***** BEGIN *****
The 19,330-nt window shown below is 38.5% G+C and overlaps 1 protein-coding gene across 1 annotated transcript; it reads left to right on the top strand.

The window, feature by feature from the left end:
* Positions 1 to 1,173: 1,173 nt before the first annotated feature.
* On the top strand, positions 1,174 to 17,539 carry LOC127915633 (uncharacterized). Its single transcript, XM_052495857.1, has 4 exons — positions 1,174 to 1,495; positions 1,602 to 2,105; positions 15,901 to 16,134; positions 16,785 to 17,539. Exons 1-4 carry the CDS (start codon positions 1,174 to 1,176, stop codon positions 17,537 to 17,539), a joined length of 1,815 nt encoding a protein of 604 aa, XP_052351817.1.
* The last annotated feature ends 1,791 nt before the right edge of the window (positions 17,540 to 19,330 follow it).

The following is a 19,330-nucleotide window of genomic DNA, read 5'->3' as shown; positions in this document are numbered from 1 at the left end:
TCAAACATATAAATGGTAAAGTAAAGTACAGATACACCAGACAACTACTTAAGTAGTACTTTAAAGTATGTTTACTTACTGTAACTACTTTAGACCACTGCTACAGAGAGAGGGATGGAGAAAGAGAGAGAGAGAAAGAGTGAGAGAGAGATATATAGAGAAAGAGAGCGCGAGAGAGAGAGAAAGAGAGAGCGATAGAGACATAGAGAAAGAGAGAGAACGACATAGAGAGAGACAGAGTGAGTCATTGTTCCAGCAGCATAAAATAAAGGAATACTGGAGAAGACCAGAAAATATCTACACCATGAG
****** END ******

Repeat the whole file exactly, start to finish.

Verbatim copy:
The 19,330-nt window shown below is 38.5% G+C and overlaps 1 protein-coding gene across 1 annotated transcript; it reads left to right on the top strand.

The window, feature by feature from the left end:
* Positions 1 to 1,173: 1,173 nt before the first annotated feature.
* On the top strand, positions 1,174 to 17,539 carry LOC127915633 (uncharacterized). Its single transcript, XM_052495857.1, has 4 exons — positions 1,174 to 1,495; positions 1,602 to 2,105; positions 15,901 to 16,134; positions 16,785 to 17,539. Exons 1-4 carry the CDS (start codon positions 1,174 to 1,176, stop codon positions 17,537 to 17,539), a joined length of 1,815 nt encoding a protein of 604 aa, XP_052351817.1.
* The last annotated feature ends 1,791 nt before the right edge of the window (positions 17,540 to 19,330 follow it).

The following is a 19,330-nucleotide window of genomic DNA, read 5'->3' as shown; positions in this document are numbered from 1 at the left end:
TCAAACATATAAATGGTAAAGTAAAGTACAGATACACCAGACAACTACTTAAGTAGTACTTTAAAGTATGTTTACTTACTGTAACTACTTTAGACCACTGCTACAGAGAGAGGGATGGAGAAAGAGAGAGAGAGAAAGAGTGAGAGAGAGATATATAGAGAAAGAGAGCGCGAGAGAGAGAGAAAGAGAGAGCGATAGAGACATAGAGAAAGAGAGAGAACGACATAGAGAGAGACAGAGTGAGTCATTGTTCCAGCAGCATAAAATAAAGGAATACTGGAGAAGACCAGAAAATATCTACACCATGAG